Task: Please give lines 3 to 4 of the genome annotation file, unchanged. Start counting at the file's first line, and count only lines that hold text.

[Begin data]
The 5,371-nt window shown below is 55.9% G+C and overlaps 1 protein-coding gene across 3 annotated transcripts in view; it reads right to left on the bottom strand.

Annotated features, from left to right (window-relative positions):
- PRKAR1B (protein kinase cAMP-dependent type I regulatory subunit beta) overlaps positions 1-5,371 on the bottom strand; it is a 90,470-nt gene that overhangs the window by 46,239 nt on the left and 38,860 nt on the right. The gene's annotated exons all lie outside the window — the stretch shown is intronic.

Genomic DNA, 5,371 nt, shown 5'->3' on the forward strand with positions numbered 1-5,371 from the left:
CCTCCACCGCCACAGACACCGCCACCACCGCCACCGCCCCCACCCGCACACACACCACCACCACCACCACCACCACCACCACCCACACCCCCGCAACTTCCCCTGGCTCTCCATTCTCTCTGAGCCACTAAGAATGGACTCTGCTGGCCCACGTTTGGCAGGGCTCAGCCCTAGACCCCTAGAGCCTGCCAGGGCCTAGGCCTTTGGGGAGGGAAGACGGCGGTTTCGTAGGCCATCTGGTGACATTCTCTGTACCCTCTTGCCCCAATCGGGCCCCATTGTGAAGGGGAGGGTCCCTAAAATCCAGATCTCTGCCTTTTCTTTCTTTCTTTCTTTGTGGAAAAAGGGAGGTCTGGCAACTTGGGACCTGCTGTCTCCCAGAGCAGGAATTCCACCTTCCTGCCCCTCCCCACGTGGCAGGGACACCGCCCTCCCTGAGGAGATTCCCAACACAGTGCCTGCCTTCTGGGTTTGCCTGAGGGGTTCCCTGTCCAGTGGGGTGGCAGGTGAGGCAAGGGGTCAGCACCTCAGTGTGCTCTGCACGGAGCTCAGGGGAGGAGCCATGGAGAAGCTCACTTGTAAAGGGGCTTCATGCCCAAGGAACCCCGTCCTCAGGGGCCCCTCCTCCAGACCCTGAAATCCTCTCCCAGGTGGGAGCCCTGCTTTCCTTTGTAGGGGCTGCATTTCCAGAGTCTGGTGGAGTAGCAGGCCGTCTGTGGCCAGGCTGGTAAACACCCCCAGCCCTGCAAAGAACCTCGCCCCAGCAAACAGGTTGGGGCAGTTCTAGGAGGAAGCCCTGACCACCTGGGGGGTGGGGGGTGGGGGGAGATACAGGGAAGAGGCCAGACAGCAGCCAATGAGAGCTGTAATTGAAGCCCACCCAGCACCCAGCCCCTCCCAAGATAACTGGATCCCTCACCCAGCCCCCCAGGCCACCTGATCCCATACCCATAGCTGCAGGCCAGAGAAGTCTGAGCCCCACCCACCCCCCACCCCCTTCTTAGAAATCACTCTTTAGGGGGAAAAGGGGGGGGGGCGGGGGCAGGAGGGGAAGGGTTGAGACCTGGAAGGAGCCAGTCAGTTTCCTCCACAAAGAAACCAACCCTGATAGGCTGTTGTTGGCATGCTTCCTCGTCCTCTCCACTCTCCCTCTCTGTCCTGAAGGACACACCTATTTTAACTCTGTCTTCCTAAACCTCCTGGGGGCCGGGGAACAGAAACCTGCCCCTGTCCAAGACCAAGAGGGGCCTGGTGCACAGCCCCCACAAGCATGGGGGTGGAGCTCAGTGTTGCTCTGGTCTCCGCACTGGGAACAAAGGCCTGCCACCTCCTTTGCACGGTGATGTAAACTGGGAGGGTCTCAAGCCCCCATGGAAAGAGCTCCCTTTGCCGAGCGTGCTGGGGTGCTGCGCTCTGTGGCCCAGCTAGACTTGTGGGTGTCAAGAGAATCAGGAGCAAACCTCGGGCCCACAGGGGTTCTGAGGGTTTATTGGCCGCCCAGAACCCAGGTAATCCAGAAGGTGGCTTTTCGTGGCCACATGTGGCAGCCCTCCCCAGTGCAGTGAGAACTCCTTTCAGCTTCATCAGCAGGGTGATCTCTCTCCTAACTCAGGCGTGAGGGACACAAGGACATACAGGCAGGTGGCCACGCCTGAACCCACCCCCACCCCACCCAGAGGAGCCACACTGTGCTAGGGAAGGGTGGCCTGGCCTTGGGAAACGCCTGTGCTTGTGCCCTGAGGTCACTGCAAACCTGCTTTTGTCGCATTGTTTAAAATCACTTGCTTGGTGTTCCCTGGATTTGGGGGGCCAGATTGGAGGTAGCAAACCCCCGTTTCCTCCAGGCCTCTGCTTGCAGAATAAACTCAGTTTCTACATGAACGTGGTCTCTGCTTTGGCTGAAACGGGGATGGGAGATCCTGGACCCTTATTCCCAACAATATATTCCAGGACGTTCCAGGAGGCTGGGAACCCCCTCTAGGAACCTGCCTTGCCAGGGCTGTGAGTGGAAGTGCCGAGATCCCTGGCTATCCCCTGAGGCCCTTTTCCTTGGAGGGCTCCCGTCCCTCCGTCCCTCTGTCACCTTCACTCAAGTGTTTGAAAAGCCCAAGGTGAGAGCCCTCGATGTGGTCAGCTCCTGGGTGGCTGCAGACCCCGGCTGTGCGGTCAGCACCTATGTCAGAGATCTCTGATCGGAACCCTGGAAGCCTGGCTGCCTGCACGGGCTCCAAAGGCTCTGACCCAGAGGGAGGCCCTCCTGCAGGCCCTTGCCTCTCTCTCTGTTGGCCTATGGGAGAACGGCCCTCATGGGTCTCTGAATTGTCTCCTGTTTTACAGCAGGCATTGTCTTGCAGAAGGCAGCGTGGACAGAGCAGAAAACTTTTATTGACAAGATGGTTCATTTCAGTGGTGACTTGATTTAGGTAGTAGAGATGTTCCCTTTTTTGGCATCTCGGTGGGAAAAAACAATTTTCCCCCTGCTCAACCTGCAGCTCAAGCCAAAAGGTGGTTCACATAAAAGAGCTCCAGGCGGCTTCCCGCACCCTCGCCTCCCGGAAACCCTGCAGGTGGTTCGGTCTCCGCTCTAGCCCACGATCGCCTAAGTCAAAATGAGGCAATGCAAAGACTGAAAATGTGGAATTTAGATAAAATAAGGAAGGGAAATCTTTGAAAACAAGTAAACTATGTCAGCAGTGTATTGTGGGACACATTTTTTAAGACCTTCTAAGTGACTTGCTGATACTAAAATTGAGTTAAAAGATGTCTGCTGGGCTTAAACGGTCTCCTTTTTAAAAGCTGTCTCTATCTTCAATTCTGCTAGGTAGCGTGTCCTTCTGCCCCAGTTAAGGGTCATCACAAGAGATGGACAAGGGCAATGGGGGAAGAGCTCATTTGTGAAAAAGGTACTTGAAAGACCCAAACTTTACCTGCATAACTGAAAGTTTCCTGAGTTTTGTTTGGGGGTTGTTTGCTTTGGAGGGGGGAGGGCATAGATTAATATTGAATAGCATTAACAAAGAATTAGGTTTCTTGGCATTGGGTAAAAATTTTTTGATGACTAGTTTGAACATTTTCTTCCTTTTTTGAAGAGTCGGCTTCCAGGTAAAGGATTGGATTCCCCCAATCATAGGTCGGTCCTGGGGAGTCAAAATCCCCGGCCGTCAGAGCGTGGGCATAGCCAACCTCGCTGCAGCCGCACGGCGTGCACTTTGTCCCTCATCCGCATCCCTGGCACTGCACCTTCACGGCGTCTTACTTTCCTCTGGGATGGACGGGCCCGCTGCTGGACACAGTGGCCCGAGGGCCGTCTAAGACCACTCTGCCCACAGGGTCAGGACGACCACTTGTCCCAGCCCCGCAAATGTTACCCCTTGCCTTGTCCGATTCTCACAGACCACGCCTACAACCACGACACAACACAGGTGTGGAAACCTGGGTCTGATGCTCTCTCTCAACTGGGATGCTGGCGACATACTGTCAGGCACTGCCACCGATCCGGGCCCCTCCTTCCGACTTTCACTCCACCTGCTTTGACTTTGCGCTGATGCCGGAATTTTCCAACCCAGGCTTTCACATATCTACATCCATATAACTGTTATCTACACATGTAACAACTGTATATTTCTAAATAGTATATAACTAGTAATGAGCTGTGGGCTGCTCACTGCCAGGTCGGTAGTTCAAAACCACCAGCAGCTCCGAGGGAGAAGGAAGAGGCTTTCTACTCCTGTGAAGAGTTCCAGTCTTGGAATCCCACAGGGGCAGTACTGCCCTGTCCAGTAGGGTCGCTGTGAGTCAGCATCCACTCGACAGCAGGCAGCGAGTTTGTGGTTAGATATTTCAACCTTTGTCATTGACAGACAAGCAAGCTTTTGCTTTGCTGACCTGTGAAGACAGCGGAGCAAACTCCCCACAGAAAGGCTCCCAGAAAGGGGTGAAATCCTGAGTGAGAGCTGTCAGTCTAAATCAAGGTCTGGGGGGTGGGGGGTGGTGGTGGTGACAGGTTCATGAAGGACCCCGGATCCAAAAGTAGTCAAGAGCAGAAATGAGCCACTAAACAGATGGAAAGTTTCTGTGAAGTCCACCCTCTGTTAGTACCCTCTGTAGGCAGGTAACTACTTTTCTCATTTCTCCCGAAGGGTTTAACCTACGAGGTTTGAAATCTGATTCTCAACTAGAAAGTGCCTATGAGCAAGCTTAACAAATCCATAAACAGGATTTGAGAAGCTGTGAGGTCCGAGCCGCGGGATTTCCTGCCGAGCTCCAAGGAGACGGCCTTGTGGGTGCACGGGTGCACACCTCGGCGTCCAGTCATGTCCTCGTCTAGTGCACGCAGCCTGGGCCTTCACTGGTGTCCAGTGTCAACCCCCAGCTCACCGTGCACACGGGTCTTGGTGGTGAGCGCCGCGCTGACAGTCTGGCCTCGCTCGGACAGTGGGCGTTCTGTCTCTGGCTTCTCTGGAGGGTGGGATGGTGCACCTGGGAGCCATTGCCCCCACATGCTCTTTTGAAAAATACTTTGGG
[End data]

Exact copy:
- PRKAR1B (protein kinase cAMP-dependent type I regulatory subunit beta) overlaps positions 1-5,371 on the bottom strand; it is a 90,470-nt gene that overhangs the window by 46,239 nt on the left and 38,860 nt on the right. The gene's annotated exons all lie outside the window — the stretch shown is intronic.

Genomic DNA, 5,371 nt, shown 5'->3' on the forward strand with positions numbered 1-5,371 from the left: